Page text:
Several writers have mentioned the positive news that the Madison Board of Education has reviewed Superintendent Art Rainwater for the first time since 2002. I agree that it is a step in the right direction.
In my view, the first responsibility of the Board and Administration, including the Superintendent is curriculum: Is the Madison School District using the most effective methods to prepare our children for the future?
There seems to be some question about this:
- Language: The District has strongly embraced whole language (Troy Dassler notes in the comments that he has been trained in balanced literacy). I would certainly be interested in more comments on this (and other) point(s). [Ed Blume mentions that “”Balanced literacy” became the popular new term for whole language when whole language crumbled theoretically and scientifically.”] UW Professor Mark Seidenberg provides background on whole language and raises many useful questions about it. Related: The District has invested heavily in Reading Recovery. Ed Blume summarized 8 years of District reading scores and notes that Madison 3rd graders rank below state wide average for children children in the advanced and proficient categories. (Madison spends about 30% more than the state average per student)
- Math: The District embraces Connected Math. UW Math Professor Dick Askey has raised a number of questions about this curriculum, not the least of which is whether our textbooks include all of the corrections. A quick look at the size of the Connected Math textbooks demonstrates that reading skills are critical to student achievement.
- Sherman Middle School’s curriculum changes
- West High School’s curriculum changes and families leaving
- “Same Service Budget Approach“: I think the District’s annual same service approach reflects a general stagnation.
Many organizations live on the fumes of their past. Is this the case with the Madison School District?
Superintendent Rainwater visited with the Capital Times on the day the Board released the report on the his evaluation. Matt Pommer briefly summarized the discussion and closes by mentioning that state budget controls prevent new programs from being developed. This statement reflects the “same service mantra”. The District could certainly change expensive programs like Reading Recovery and invest in a different approach. The District could also strongly adopt virtual learning tools. Weyauwega-Fremont School Board President Steve Loehrke has spoken and written extensively on these questions. The District could also change the way in which it delivers information (there’s a little movement on this).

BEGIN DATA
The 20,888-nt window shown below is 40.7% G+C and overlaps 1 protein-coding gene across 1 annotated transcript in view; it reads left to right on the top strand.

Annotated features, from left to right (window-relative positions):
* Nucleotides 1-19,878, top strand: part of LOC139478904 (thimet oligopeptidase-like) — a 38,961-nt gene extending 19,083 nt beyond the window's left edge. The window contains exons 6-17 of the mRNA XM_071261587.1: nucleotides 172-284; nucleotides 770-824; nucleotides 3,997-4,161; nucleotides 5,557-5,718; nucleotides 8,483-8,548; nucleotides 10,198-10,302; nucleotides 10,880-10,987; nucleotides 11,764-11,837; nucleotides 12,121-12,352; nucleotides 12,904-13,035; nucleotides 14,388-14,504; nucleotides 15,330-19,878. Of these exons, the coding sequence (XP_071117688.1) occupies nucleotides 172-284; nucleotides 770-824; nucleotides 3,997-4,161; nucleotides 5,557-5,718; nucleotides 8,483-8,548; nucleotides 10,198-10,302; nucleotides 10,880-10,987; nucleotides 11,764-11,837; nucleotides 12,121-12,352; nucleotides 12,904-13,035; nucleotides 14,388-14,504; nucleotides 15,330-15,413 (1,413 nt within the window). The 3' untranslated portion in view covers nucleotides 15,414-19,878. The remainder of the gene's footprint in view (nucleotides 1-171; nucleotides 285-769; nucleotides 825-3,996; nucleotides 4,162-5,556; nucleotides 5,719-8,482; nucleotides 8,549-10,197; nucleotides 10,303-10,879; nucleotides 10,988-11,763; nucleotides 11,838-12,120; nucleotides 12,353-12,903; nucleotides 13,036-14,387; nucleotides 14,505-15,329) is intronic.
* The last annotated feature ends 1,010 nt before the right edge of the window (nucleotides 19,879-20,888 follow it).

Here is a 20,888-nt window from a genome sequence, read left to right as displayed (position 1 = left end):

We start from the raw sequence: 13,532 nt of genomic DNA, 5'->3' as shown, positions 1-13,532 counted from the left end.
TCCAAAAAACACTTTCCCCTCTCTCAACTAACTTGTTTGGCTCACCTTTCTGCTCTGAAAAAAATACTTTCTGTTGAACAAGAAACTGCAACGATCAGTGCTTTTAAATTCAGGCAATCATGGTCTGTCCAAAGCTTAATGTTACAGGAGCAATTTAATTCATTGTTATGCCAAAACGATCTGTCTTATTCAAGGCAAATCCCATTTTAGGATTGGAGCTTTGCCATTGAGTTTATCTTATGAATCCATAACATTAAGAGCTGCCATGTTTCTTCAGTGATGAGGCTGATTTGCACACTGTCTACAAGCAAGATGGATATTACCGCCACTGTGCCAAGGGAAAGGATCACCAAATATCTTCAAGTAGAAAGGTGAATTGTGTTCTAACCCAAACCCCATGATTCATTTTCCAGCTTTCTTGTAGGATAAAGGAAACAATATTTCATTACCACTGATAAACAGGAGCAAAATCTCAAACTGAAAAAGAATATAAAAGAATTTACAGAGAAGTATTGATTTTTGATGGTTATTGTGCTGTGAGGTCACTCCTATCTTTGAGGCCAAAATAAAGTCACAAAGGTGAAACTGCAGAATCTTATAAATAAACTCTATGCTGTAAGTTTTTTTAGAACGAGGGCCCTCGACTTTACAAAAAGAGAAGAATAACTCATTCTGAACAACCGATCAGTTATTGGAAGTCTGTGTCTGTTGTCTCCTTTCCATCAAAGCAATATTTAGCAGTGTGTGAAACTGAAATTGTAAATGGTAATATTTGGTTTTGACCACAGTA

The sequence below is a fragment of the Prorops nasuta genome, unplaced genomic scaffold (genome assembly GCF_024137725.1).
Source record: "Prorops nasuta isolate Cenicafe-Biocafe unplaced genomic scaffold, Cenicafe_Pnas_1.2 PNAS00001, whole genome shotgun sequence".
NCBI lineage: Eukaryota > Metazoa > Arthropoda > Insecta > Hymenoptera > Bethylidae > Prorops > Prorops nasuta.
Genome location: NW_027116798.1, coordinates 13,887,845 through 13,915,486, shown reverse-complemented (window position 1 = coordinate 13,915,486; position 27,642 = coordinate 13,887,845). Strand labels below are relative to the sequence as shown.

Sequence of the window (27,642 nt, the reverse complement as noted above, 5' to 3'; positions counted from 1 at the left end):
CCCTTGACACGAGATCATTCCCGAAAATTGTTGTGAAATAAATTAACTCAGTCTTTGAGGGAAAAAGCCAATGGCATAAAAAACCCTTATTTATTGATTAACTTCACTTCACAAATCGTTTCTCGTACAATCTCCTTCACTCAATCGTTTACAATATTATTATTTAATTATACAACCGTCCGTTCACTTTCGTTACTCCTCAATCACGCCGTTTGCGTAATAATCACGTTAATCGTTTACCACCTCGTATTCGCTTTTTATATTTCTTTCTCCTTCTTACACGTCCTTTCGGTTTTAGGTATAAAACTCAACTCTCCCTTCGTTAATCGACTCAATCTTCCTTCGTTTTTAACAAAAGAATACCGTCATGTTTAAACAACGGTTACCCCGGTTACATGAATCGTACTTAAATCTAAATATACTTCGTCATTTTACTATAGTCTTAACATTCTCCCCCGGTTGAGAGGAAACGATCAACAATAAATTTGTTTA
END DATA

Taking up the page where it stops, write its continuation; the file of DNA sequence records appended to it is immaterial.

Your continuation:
Finally, Jason Shepherd’s recent Isthmus article on the Superintendent’s review process is well worth reading:
But the evaluation marks the first step toward charting Rainwater’s leadership of the city’s schools. Leaders of public institutions are best governed by public bodies that set forth clear expectations. The board’s new goals for the superintendent in the coming year are due by Nov 1.
I’ve not seen much, if any discussion of curriculum issues at the Board level, or the Performance and Achievement subcommittee, which has not met since 1/31/2005. I seem to remember (but can’t find the quote) that Board President Carol Carstensen said at a District event, that “we leave the curriculum up to the staff”. I could not disagree more with this approach.
I think it’s time for a serious Board curriculum discussion. Madison is fortunate to have some fabulous resources just down the street at a world class University. Let’s work with them, before they move on.
2 thoughts on “A Few Notes on the Superintendent’s Evaluation & Curriculum”
As a teacher in the district, I was a little surprised to hear that we have adopted whole language. I have been trained using the balanced literacy practices. If people are interested in reading the research and finding out more about balanced literacy, the following links will direct you to more information.
“Balanced literacy” became the popular new term for whole language when whole language crumbled theoretically and scientifically.
Balanced literacy means the teacher does a little of this and a little of that in hopes that somehow one of those things might help a child learn to read, as you can see from this highlighted quote on the MMSD’s page on reading:
A balanced reading program includes a range of literacy activities, carefully selected materials for each activity, and a responsive teacher who knows how to structure literacy interactions that move children to higher levels of understanding. — Apprenticeship in Literacy (http://www.madison.k12.wi.us/tnl/langarts/focusreading.htm)
I’m certain that Troy will disagree, as will other advocates of balanced literacy, but time and space aren’t sufficient in an entire day or 10 blogs to cover the curious continuing disregard for scientific evidence like that cited by Seidenberg.
Comments are closed.